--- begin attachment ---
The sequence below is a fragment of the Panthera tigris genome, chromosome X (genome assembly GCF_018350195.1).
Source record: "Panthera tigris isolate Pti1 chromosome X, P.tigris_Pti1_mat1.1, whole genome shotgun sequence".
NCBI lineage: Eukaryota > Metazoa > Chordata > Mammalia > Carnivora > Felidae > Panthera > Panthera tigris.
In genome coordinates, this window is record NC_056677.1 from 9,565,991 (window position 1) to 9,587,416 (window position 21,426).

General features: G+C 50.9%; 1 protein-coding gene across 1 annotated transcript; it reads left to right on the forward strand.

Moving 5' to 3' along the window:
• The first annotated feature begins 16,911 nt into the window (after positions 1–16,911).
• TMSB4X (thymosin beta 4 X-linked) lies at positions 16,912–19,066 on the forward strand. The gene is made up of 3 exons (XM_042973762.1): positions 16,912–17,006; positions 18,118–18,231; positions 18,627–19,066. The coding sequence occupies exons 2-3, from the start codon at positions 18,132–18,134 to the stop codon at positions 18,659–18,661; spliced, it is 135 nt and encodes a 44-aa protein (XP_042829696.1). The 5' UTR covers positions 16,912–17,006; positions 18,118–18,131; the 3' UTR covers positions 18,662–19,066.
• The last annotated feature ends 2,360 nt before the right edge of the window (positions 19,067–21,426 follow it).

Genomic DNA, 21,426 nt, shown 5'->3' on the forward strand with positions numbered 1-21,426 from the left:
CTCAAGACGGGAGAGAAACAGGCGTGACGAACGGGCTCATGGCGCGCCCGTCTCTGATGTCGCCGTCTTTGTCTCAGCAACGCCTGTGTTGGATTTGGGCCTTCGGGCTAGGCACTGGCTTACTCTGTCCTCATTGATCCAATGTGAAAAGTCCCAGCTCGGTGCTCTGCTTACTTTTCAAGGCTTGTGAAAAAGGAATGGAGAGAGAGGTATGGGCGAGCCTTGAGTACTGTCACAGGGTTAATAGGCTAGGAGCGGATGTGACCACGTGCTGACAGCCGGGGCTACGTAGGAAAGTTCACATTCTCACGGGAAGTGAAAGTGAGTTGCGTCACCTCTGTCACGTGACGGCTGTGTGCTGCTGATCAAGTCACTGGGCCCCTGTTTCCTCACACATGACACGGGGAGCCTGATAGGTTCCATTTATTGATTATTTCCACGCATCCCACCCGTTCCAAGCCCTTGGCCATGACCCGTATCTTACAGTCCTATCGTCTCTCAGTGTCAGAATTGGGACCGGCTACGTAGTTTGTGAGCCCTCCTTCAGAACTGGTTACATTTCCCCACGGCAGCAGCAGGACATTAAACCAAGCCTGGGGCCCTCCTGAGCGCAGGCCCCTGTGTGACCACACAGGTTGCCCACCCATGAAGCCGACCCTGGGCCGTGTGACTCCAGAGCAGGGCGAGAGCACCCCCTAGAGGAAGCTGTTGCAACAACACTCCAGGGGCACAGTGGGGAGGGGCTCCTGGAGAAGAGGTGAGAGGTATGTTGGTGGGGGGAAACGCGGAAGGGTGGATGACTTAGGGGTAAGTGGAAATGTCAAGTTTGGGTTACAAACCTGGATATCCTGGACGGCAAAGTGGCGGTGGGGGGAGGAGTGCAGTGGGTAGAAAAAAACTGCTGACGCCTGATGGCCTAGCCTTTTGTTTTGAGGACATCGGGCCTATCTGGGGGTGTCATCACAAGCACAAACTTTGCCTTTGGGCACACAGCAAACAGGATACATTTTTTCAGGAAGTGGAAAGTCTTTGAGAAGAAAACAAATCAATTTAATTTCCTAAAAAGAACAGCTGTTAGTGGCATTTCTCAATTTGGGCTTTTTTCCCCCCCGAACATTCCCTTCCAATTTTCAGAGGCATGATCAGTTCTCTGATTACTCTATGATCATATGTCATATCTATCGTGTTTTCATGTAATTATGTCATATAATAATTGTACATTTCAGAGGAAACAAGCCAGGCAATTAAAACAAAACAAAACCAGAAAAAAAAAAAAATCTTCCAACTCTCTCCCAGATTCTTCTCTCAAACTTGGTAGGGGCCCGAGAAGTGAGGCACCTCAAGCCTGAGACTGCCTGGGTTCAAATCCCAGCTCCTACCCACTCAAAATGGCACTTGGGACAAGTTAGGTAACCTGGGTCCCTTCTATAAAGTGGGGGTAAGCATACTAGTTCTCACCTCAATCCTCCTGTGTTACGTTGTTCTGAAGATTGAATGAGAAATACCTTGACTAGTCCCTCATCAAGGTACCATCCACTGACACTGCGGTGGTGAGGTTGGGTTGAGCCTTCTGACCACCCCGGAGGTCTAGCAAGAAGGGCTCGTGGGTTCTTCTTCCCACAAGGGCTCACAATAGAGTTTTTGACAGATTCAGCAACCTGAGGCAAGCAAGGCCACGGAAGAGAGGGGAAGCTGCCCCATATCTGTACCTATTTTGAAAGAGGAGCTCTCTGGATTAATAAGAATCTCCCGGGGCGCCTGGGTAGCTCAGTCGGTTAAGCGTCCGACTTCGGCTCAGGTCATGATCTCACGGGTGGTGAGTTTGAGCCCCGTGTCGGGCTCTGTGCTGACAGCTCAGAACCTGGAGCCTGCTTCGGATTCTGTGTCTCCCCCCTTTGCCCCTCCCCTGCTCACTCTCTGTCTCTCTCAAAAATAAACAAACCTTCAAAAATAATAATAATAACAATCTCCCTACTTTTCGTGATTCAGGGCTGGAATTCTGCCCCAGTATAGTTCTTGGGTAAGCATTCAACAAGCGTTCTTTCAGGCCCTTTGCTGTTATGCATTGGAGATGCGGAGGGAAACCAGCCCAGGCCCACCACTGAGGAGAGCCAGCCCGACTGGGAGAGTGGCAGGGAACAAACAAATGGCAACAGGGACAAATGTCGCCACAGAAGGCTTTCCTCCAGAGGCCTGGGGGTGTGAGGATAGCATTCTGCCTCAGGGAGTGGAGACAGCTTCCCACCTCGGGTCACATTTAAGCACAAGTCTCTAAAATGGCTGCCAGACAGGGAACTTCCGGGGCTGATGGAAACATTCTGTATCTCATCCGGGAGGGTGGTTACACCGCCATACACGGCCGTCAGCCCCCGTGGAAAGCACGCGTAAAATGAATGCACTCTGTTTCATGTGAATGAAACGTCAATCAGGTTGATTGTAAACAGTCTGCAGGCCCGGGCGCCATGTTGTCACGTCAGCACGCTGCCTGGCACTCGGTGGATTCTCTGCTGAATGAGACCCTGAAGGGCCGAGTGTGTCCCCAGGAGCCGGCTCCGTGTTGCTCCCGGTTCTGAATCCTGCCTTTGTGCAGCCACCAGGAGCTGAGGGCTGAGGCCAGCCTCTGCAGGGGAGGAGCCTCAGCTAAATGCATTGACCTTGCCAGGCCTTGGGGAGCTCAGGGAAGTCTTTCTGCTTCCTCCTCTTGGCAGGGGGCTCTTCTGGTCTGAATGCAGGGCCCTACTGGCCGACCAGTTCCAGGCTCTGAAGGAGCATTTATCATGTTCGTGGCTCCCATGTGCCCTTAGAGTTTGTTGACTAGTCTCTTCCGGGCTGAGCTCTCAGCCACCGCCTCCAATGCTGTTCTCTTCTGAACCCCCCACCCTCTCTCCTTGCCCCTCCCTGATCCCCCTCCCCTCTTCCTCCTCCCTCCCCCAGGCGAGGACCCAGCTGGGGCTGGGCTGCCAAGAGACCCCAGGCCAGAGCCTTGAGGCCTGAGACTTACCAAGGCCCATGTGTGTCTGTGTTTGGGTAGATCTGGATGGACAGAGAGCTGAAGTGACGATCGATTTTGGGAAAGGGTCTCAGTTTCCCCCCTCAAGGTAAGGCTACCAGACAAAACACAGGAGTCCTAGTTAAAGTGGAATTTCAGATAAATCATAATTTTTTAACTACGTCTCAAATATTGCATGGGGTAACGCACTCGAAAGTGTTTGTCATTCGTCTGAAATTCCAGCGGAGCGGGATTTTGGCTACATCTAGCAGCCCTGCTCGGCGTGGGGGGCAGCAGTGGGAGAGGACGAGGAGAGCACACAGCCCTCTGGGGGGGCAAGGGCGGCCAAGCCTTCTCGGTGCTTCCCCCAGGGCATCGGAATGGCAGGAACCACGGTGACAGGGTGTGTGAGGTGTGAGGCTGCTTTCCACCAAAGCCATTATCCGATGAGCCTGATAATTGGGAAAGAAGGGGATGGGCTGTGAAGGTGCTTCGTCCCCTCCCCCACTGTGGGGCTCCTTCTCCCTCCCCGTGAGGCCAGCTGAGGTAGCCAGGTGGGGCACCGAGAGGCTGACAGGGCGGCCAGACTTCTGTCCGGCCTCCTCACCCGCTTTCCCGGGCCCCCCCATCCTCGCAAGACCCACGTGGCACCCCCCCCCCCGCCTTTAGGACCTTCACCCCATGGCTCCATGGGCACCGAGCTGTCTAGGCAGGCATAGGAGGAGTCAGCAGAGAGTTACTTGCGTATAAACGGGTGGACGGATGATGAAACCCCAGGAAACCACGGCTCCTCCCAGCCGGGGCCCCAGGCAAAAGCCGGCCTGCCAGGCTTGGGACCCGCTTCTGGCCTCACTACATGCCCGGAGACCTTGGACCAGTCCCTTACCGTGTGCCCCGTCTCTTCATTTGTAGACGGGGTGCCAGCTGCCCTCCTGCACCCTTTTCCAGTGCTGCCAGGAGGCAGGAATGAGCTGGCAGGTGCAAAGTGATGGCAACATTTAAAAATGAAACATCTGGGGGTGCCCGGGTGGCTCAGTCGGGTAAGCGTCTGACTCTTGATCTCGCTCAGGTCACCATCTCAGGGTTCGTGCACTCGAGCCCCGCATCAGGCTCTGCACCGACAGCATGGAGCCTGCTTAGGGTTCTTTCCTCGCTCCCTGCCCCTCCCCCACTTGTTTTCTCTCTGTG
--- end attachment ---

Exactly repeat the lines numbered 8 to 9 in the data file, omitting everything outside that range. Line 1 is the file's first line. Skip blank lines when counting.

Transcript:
• TMSB4X (thymosin beta 4 X-linked) lies at positions 16,912–19,066 on the forward strand. The gene is made up of 3 exons (XM_042973762.1): positions 16,912–17,006; positions 18,118–18,231; positions 18,627–19,066. The coding sequence occupies exons 2-3, from the start codon at positions 18,132–18,134 to the stop codon at positions 18,659–18,661; spliced, it is 135 nt and encodes a 44-aa protein (XP_042829696.1). The 5' UTR covers positions 16,912–17,006; positions 18,118–18,131; the 3' UTR covers positions 18,662–19,066.
• The last annotated feature ends 2,360 nt before the right edge of the window (positions 19,067–21,426 follow it).